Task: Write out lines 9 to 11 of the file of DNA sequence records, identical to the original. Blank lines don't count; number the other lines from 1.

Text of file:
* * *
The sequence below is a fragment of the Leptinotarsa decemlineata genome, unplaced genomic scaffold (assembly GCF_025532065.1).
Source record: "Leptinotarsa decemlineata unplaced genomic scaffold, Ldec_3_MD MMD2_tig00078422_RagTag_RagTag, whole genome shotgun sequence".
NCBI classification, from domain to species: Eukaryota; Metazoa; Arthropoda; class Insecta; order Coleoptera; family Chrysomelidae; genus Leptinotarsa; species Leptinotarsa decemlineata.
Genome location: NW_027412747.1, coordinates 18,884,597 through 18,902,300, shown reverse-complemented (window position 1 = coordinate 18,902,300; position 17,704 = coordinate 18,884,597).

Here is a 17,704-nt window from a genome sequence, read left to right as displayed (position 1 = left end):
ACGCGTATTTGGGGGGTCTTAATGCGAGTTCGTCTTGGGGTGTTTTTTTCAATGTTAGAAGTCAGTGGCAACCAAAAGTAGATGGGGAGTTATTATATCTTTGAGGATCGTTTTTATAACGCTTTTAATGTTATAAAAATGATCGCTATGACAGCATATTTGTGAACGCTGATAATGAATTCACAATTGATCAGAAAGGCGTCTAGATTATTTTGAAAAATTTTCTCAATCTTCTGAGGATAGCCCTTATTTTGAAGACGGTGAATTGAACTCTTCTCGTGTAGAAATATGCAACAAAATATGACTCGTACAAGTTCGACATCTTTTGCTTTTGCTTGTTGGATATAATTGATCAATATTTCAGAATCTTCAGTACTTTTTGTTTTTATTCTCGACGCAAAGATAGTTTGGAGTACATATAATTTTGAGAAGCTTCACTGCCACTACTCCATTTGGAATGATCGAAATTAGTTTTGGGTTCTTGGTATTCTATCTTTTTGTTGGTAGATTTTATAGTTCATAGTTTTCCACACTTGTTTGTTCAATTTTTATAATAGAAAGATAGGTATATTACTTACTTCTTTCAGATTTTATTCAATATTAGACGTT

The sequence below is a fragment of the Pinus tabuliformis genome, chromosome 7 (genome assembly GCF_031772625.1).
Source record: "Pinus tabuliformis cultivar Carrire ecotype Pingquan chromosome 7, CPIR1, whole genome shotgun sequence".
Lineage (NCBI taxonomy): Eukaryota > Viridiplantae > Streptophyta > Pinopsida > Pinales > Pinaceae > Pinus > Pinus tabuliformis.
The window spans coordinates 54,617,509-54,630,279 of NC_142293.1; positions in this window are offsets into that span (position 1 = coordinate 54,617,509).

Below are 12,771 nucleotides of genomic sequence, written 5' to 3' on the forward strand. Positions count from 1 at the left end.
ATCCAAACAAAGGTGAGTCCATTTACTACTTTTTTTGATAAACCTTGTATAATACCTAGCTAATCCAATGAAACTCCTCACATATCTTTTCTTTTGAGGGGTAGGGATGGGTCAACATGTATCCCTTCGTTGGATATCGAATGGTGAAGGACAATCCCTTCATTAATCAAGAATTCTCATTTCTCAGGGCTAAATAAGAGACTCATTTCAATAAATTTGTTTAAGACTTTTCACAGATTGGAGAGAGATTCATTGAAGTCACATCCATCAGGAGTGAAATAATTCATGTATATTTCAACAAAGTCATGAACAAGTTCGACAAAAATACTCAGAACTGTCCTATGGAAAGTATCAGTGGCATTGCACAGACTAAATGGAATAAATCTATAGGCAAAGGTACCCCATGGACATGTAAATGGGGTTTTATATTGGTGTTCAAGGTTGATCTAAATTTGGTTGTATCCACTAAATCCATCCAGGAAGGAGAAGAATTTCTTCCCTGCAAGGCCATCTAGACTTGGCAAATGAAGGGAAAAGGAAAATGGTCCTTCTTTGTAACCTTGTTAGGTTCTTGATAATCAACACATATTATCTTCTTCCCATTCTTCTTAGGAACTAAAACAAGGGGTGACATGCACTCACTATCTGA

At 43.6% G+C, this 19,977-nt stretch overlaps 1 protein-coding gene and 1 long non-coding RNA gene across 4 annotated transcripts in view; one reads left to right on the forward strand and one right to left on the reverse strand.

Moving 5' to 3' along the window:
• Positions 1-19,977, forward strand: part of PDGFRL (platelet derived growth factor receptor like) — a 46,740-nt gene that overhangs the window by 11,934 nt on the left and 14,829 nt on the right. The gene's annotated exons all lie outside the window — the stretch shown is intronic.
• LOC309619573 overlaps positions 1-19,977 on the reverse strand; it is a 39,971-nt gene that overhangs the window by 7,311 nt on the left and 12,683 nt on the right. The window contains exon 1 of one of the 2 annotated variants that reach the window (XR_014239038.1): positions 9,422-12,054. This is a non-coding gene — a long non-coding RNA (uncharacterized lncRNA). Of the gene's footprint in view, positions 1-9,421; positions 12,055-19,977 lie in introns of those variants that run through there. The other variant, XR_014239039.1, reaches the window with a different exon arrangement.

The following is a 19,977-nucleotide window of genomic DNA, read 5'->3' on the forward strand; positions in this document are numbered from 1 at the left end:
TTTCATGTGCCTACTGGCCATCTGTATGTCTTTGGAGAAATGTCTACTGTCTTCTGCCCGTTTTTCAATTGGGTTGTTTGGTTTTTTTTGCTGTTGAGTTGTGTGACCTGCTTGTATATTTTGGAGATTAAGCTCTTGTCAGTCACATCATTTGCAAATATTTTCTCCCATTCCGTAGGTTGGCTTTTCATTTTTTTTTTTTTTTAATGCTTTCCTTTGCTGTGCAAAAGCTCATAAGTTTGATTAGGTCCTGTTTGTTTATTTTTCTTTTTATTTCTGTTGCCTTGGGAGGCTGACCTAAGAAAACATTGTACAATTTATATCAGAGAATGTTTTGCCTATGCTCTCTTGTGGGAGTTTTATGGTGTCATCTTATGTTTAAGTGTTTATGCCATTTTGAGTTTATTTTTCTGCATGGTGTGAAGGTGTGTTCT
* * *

Lineage (NCBI taxonomy): Eukaryota > Viridiplantae > Streptophyta > Pinopsida > Pinales > Pinaceae > Pinus > Pinus tabuliformis.
The window spans coordinates 54,617,509-54,630,279 of NC_142293.1; positions in this window are offsets into that span (position 1 = coordinate 54,617,509).

Below are 12,771 nucleotides of genomic sequence, written 5' to 3' on the forward strand. Positions count from 1 at the left end.